Also in 2015, Swiss Barefoot Company launched a Kickstarter to fund mass production of the company’s FYF sock, which stands for Free Your Feet and is designed to be a sports sock and shoe all in one. The socks are made with 46.5% super-strong Dyneema fabric, which is typically used by rock climbers in their ropes and is said to make the socks tear and abrasion resistant to protect the wearer’s feet. They are designed to fit the wearer’s feet like a glove, but unlike Skinners, they have individual digits for the toes. They have also been treated with hydrophobic material, while rubber dots on the sole are have been added to provide good grip.

As compared to Skinners Technologies, the company puts more focus on sport and outdoor applications, rather than comfort and leisure activities. “We wanted to create a product that helped athletes regain a natural barefoot feeling within their favourite sport.”

Since the Kickstarter campaign, the company has set up and scaled up a highly-automated mass production, based in the EU, and is now shipping worldwide from warehouses in the US and EU, mostly through direct sales. The company is now looking into opportunities of using coloured Dyneema yarn for future product developments, according to Philip Fifi Bachinger, co-founder of the company.

Going barefoot

Both Skinners Technologies and the Swiss Barefoot Company cite scientific research conducted by doctors and physicians, which points to the health benefits of going barefoot. Developed in cooperation with medical experts in orthopaedics and podiatry, Skinners aim to address the problem highlighted by the studies – arch problems caused by weak foot muscles and tendons, which are not inherent but are acquired as a result of our lifestyle.

The Swiss Barefoot Company cites the research that suggests that walking barefoot can help adults with posture and back problems. © The Swiss Barefoot Company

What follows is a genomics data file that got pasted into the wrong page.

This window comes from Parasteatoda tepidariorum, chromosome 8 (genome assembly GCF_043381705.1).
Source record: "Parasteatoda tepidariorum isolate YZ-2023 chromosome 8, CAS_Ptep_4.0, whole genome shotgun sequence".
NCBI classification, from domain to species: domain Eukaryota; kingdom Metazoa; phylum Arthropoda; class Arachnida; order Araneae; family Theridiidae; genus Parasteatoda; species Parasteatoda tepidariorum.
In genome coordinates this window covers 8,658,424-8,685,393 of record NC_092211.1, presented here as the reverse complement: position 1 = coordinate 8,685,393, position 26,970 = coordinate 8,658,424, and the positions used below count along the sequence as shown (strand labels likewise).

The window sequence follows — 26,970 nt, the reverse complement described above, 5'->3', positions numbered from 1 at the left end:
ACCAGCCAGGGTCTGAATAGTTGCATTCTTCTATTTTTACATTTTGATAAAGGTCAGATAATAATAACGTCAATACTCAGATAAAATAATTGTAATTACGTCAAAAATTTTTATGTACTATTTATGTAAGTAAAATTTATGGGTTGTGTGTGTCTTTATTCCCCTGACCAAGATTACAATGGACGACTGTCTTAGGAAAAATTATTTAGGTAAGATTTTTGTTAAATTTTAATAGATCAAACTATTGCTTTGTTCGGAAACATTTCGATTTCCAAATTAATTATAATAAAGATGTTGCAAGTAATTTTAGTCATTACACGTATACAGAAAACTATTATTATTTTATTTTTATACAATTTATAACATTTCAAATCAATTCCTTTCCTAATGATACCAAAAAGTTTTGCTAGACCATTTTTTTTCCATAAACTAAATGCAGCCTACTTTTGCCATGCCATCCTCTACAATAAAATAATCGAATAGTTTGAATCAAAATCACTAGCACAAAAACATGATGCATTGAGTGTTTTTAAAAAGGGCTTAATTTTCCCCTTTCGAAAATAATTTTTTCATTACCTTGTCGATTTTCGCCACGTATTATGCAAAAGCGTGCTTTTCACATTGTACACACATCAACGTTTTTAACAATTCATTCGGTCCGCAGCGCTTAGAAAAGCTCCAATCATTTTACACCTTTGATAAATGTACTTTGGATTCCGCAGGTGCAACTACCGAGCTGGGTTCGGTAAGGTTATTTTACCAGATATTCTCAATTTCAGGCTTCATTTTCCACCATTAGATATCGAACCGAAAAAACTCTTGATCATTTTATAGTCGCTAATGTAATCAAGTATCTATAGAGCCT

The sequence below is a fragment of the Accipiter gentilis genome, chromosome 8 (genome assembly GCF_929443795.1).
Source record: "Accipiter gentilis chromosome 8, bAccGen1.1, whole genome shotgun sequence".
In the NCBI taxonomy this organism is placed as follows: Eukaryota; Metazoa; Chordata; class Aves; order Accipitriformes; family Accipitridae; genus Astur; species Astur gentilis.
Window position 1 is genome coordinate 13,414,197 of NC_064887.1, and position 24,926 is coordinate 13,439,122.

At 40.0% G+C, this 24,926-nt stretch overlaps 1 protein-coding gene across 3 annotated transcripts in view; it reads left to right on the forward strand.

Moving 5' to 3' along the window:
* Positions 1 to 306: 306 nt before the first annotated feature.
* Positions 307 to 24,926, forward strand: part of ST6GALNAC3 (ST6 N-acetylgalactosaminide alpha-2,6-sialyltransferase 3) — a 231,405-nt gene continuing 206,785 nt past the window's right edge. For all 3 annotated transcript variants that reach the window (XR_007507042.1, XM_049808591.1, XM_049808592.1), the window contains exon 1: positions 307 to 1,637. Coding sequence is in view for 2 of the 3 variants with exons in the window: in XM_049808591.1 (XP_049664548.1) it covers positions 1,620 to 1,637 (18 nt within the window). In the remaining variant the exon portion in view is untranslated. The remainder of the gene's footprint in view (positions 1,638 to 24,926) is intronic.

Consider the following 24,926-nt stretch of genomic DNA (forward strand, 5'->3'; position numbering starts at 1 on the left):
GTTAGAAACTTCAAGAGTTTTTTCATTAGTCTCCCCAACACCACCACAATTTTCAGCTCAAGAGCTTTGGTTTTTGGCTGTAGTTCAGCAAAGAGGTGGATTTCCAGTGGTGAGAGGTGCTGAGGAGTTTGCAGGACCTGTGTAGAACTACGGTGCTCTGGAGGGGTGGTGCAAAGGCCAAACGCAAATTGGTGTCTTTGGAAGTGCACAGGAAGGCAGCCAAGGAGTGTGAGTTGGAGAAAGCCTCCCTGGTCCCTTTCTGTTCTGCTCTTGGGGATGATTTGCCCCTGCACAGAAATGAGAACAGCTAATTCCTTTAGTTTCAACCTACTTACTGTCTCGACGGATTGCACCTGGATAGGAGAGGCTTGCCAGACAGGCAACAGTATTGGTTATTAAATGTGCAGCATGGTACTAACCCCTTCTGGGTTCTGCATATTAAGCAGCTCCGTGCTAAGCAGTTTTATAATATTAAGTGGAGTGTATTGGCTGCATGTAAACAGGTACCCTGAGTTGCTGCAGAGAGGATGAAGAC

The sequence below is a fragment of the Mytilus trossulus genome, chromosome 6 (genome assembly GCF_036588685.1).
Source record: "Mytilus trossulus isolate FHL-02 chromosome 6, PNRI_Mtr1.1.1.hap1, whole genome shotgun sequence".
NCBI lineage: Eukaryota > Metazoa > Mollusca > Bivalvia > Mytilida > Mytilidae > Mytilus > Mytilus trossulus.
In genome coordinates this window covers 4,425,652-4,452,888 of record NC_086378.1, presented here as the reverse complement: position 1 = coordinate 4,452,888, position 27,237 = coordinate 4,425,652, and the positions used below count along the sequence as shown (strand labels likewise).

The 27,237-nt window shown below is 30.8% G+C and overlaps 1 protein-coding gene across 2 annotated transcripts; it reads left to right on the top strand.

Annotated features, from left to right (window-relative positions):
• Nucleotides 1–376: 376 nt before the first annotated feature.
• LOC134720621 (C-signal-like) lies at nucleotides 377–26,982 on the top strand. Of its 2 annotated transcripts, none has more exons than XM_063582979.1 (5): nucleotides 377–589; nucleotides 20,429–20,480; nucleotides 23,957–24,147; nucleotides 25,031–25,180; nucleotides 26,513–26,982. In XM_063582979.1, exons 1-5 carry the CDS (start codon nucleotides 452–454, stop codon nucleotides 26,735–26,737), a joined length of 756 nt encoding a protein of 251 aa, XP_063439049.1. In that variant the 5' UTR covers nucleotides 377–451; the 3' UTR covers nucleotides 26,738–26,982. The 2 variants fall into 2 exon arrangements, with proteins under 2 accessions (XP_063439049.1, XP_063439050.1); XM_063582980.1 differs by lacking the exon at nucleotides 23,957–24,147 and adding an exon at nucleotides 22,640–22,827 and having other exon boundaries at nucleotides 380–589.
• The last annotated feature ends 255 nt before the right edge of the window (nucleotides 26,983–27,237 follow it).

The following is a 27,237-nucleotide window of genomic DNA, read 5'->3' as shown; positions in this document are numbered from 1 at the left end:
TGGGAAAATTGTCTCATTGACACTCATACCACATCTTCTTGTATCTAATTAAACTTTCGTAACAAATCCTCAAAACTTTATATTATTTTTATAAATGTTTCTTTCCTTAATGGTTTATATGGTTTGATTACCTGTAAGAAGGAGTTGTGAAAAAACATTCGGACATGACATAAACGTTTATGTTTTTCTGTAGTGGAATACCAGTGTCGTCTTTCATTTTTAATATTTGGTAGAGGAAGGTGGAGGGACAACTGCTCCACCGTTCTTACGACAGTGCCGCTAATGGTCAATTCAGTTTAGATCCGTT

Published in PM&R, The Effect of Running Shoes on Lower Extremity Joint Torques study compared the effects of running barefoot and in conventional running shoes on lower extremity joint torques and concluded that “increased joint torques at the hip, knee, and ankle were observed with running shoes compared with running barefoot”. The Swiss Barefoot Company also refers to the research that suggests that walking barefoot can help adults with posture and back problems while increasing natural endorphins in the brain.

Original designs

Meanwhile, a number of other brands have also attempted minimalist, high-tech footwear, following the hype around barefoot all-in-one socks and shoes. Vivobarefoot, a London-based company, has worked with the leading modern and indigenous shoemakers to develop a patented, ultra-thin, puncture resistant sole allowing for maximum sensory feedback. According to the manufacturer, when feet are given plenty of room to flex and splay, they gain the chance to re-align and re-strengthen. Otherwise, when constrained by the footwear, natural strength and flexibility can be lost over time.

Skinners Technologies developed a portable, comfortable, protective solution for a range of activities. © Skinners Technologies

Also inspired by indigenous people, 01M-OneMoment designed affordable shoes, which are made from 100% biodegradable raw materials, and look like slim-fitting, low-cut, thin overshoes, except to wear without shoes.

Another company, Gost Barefoots, specialises in the development of outdoor protection products made of stainless steel chain mail for sports and leisure, preferably in natural environments. It developed PaleoBarefoots, made from strong, durable and flexible, almost jewel-like stainless steel chain mail, designed to protect the foot, whilst allowing it to feel temperature, moisture and ground contours.

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Editors Choice
Very interesting feature Jana. I'm amazed that Skinners Technologies raised US$ 654,557 on the original goal of $10,000 in 44 days, with almost 10,000 people supporting the project.


  • Display Name 22nd March 2017 14:14PM